The EVAL-ADAU1701MINIZ schematic shows that the DSP reset pin should be connected to the USBi interface board.
I've probed the reset trace (using a scope with falling edge trigger) and noticed that no matter what, the reset pin stays at logic high (not even when I've downloaded a program to the EEPROM)
The only time that RESET pin was triggered is when I manually set the device to disable (see picture)
My question is - is it really necessary to wire the RESET pin to the USBi plug? SigmaStudio can still operate without using this pin?
Thanks for your detailed response!
I agree that adding a single trace for REEST pin is not a big deal, but it's not all.
If the USBi board RESET output pin was an open-drain type, then everything…
Where I work we've made two -1701 products. One has three jumpers and a 10-pin header to bring all three signals (I2C clock, data, and reset) directly from an external USBi to the -1701, The other only has two jumpers for only the I2C signals. The USBi reset instead goes to an input on the product's PIC uC, with a PIC output to the -1701 reset. I don't have the code handy so I cannot say if this routinely transfers the reset. EDIT: The uC's C code does perform this transfer as part of its normal operation loop.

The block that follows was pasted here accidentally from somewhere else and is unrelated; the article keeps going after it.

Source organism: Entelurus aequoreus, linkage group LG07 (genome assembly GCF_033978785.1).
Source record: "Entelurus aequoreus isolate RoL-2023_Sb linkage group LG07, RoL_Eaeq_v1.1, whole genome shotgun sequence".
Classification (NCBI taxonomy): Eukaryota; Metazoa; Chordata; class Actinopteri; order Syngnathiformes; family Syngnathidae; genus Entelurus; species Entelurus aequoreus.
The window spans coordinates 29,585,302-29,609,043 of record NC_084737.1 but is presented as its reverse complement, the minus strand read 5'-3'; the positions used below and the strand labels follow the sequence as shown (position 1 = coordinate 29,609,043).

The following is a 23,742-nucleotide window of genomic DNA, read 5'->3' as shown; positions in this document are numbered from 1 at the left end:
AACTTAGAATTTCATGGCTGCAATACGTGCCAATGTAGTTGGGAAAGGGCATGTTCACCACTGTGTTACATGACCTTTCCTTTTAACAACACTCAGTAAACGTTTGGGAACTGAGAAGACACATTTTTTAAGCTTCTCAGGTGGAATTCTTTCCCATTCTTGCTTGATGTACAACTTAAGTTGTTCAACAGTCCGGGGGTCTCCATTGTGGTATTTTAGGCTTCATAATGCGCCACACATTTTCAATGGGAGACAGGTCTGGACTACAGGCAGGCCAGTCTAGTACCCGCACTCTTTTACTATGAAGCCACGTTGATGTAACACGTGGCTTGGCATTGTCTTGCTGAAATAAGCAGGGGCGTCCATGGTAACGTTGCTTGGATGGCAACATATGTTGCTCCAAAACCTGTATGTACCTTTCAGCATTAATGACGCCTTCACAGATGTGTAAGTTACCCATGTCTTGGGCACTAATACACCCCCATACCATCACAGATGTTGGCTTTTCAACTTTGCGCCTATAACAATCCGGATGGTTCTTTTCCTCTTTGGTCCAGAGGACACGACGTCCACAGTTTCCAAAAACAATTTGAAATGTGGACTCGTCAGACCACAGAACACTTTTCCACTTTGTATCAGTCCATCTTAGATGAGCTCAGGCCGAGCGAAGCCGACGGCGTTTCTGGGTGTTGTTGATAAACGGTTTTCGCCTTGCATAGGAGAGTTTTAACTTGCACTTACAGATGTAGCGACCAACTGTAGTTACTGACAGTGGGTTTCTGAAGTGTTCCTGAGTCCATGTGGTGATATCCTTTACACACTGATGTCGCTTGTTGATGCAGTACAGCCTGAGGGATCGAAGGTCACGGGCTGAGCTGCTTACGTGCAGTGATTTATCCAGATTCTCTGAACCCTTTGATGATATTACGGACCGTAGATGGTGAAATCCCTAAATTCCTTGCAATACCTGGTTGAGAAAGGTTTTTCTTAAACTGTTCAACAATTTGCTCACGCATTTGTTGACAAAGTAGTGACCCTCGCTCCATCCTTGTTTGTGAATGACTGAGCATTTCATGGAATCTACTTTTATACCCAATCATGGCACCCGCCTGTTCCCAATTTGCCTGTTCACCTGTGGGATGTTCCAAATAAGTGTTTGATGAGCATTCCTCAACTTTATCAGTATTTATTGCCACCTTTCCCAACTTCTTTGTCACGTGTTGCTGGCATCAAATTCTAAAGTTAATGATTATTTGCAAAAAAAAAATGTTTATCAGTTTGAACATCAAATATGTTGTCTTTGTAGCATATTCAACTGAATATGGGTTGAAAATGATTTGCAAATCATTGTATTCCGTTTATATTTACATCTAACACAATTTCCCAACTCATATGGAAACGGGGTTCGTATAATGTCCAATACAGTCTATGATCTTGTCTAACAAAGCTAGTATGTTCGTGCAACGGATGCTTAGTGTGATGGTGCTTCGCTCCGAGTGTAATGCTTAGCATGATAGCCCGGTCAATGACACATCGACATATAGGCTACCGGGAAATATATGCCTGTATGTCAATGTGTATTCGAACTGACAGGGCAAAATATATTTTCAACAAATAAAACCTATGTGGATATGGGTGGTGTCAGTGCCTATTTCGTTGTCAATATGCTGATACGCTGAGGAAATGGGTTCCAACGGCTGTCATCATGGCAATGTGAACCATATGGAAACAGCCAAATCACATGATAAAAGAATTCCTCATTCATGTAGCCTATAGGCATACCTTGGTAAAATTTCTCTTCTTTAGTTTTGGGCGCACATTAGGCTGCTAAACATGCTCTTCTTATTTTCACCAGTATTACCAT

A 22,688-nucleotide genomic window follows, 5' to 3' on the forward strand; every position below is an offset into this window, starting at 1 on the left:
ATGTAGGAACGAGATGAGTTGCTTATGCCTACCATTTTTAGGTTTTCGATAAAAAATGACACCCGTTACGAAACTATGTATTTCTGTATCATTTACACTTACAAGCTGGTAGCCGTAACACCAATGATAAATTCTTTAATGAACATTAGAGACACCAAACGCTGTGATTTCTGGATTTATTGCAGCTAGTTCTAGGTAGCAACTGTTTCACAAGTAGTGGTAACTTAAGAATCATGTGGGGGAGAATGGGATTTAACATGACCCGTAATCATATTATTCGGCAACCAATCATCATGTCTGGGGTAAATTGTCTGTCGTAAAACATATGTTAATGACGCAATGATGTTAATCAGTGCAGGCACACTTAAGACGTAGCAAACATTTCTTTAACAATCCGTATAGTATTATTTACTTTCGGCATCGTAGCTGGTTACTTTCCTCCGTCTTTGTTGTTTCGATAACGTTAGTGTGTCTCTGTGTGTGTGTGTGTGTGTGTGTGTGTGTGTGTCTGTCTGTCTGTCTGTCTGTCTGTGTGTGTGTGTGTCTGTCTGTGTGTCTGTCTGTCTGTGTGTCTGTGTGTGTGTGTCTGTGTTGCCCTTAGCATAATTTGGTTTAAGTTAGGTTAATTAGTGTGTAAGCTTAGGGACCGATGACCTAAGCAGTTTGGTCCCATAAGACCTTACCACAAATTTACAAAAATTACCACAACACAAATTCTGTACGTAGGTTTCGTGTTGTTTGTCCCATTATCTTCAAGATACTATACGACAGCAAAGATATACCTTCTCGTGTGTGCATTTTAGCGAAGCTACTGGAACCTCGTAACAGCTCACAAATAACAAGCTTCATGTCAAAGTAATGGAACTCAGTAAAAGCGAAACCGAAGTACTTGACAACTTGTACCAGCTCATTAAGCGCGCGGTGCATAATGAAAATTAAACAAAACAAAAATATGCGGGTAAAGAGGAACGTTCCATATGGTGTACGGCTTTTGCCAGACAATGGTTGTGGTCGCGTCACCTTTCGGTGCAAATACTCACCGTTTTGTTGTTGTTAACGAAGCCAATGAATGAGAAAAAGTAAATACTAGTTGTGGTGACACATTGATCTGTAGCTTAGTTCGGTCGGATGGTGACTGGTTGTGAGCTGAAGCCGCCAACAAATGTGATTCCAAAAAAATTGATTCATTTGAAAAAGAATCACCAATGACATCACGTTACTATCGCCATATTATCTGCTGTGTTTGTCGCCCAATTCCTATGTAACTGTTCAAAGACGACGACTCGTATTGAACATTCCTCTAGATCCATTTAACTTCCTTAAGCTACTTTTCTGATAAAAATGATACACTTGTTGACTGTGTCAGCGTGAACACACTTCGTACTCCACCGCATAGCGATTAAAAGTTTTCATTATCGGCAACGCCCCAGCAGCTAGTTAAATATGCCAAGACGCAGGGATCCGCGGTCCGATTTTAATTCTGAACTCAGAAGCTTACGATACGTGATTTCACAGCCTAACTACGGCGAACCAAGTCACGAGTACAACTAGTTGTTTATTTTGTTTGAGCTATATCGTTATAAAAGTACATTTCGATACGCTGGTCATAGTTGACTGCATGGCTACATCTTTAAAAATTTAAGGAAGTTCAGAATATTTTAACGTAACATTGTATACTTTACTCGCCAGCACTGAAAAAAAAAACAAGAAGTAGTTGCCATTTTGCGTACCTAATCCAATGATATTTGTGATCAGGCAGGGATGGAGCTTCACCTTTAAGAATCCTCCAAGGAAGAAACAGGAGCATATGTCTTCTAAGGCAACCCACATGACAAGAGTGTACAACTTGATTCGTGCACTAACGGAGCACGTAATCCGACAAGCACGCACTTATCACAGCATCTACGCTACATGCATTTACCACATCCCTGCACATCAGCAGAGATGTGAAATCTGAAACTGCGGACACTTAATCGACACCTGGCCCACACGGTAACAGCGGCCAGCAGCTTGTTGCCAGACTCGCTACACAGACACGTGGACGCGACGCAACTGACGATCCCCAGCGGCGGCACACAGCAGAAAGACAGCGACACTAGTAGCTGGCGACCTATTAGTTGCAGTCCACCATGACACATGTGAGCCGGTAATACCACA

Perhaps no one has answered your question due to the risk of providing a wrong answer vs. just adding that trace from the USBi header to the -1701 reset pin. However, in addition to your experiments there is some evidence in the docs which suggests that your conclusion is correct. The first is this illustration in the Selfboot Application Note, AN923:
The second is the Core Control Register in the ADAU1701 Data Sheet (page 39), which provides core-stopping and register-clearing bits. This sounds like everything you need to load a new program into a warm -1701.
I was not able, however, to find one place definitely stating that the reset connection is unnecessary in all circumstances.
If the USBi board RESET output pin was an open-drain type, then everything could have been mush simpler.
But its not, it has a pull-up resistor:
Now, this can couse problems, because if the target board in off, and the USBi is still on, the RESET pin will inject 3.3V directly to the RESET pin while the IC is off...not a good idea.
And it's also works the other way around if the USBi board is off and the target board is on, due to the fact that the target board also has a pull-up resistor from RESET to VCC.
The solution is to add the 3-state buffer between two board, which will protect each other in power-off situations.
If the RESET pin is not necessary, I can also discard this protection buffer...